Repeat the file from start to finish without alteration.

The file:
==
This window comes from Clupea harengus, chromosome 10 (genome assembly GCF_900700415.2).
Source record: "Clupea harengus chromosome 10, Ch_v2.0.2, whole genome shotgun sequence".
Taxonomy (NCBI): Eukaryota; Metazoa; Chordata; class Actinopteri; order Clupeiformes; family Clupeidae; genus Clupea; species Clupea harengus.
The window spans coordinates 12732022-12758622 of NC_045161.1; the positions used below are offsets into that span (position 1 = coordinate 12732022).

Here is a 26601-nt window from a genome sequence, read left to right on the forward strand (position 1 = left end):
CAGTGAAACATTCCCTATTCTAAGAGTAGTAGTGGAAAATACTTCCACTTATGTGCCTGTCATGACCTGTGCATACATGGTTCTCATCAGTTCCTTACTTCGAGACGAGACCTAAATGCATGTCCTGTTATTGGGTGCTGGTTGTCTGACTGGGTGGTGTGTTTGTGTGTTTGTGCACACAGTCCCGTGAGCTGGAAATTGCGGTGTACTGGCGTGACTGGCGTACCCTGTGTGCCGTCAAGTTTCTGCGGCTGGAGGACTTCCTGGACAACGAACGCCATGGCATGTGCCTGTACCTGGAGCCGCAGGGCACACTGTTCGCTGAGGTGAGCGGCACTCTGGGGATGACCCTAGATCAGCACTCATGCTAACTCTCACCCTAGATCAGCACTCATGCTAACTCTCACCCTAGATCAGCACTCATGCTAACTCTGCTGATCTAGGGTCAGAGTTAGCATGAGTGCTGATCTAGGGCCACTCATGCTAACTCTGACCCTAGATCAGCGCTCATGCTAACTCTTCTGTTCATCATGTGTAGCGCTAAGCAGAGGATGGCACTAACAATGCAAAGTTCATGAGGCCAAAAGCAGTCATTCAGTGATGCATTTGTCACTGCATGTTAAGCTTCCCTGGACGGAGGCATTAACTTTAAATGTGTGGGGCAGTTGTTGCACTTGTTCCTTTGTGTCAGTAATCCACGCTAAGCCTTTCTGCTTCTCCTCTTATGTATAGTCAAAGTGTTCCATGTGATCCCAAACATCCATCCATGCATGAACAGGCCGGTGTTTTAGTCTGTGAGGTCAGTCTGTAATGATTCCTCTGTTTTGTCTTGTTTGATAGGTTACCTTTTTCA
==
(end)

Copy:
This window comes from Clupea harengus, chromosome 10 (genome assembly GCF_900700415.2).
Source record: "Clupea harengus chromosome 10, Ch_v2.0.2, whole genome shotgun sequence".
Taxonomy (NCBI): Eukaryota; Metazoa; Chordata; class Actinopteri; order Clupeiformes; family Clupeidae; genus Clupea; species Clupea harengus.
The window spans coordinates 12732022-12758622 of NC_045161.1; the positions used below are offsets into that span (position 1 = coordinate 12732022).

Here is a 26601-nt window from a genome sequence, read left to right on the forward strand (position 1 = left end):
CAGTGAAACATTCCCTATTCTAAGAGTAGTAGTGGAAAATACTTCCACTTATGTGCCTGTCATGACCTGTGCATACATGGTTCTCATCAGTTCCTTACTTCGAGACGAGACCTAAATGCATGTCCTGTTATTGGGTGCTGGTTGTCTGACTGGGTGGTGTGTTTGTGTGTTTGTGCACACAGTCCCGTGAGCTGGAAATTGCGGTGTACTGGCGTGACTGGCGTACCCTGTGTGCCGTCAAGTTTCTGCGGCTGGAGGACTTCCTGGACAACGAACGCCATGGCATGTGCCTGTACCTGGAGCCGCAGGGCACACTGTTCGCTGAGGTGAGCGGCACTCTGGGGATGACCCTAGATCAGCACTCATGCTAACTCTCACCCTAGATCAGCACTCATGCTAACTCTCACCCTAGATCAGCACTCATGCTAACTCTGCTGATCTAGGGTCAGAGTTAGCATGAGTGCTGATCTAGGGCCACTCATGCTAACTCTGACCCTAGATCAGCGCTCATGCTAACTCTTCTGTTCATCATGTGTAGCGCTAAGCAGAGGATGGCACTAACAATGCAAAGTTCATGAGGCCAAAAGCAGTCATTCAGTGATGCATTTGTCACTGCATGTTAAGCTTCCCTGGACGGAGGCATTAACTTTAAATGTGTGGGGCAGTTGTTGCACTTGTTCCTTTGTGTCAGTAATCCACGCTAAGCCTTTCTGCTTCTCCTCTTATGTATAGTCAAAGTGTTCCATGTGATCCCAAACATCCATCCATGCATGAACAGGCCGGTGTTTTAGTCTGTGAGGTCAGTCTGTAATGATTCCTCTGTTTTGTCTTGTTTGATAGGTTACCTTTTTCA